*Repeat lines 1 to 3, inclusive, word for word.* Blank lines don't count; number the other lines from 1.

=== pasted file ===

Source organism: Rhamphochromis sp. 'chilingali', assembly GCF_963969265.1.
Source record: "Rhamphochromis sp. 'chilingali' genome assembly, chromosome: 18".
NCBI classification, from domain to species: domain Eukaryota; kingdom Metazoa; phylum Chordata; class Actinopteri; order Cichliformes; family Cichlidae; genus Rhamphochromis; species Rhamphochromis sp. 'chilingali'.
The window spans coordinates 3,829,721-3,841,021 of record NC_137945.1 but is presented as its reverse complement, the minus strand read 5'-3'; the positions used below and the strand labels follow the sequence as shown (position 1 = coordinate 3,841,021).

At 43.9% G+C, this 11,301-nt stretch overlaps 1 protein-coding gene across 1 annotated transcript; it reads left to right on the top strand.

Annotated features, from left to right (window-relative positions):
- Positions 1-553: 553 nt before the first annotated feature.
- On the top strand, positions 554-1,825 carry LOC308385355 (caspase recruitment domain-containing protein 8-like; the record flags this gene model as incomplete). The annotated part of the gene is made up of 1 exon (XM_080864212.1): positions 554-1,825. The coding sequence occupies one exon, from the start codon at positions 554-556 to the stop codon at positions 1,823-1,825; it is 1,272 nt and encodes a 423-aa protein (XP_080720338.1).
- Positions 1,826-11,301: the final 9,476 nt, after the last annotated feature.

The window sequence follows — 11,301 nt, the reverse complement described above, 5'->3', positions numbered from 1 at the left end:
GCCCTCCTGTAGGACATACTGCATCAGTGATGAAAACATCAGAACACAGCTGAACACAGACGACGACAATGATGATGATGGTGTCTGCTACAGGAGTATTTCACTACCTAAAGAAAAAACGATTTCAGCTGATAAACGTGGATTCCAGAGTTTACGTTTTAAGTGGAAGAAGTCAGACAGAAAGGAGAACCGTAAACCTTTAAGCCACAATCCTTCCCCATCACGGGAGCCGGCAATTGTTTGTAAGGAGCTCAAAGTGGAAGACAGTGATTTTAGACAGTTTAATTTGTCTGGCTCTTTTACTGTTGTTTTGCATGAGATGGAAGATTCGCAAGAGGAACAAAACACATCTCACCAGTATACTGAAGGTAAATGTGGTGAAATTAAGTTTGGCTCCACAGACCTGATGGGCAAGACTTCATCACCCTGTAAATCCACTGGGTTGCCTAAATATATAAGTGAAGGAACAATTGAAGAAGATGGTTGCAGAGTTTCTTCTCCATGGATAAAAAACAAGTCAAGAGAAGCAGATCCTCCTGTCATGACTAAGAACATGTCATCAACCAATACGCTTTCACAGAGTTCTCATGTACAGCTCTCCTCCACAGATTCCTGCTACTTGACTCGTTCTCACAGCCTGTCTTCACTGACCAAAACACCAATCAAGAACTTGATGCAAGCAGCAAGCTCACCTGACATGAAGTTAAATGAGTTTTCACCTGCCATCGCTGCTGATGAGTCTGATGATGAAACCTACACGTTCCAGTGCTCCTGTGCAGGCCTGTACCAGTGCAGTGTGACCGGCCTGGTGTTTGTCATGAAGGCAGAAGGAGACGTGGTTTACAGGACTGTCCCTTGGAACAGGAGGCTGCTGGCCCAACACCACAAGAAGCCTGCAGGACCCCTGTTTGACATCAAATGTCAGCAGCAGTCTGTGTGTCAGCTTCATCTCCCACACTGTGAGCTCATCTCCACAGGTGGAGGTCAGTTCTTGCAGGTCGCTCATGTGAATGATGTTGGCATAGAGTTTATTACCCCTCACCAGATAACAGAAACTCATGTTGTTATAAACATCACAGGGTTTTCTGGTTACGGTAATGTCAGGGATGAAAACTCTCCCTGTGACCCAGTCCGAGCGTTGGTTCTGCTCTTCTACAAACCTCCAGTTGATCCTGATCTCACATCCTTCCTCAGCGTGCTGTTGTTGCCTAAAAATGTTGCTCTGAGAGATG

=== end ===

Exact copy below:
Source organism: Rhamphochromis sp. 'chilingali', assembly GCF_963969265.1.
Source record: "Rhamphochromis sp. 'chilingali' genome assembly, chromosome: 18".
NCBI classification, from domain to species: domain Eukaryota; kingdom Metazoa; phylum Chordata; class Actinopteri; order Cichliformes; family Cichlidae; genus Rhamphochromis; species Rhamphochromis sp. 'chilingali'.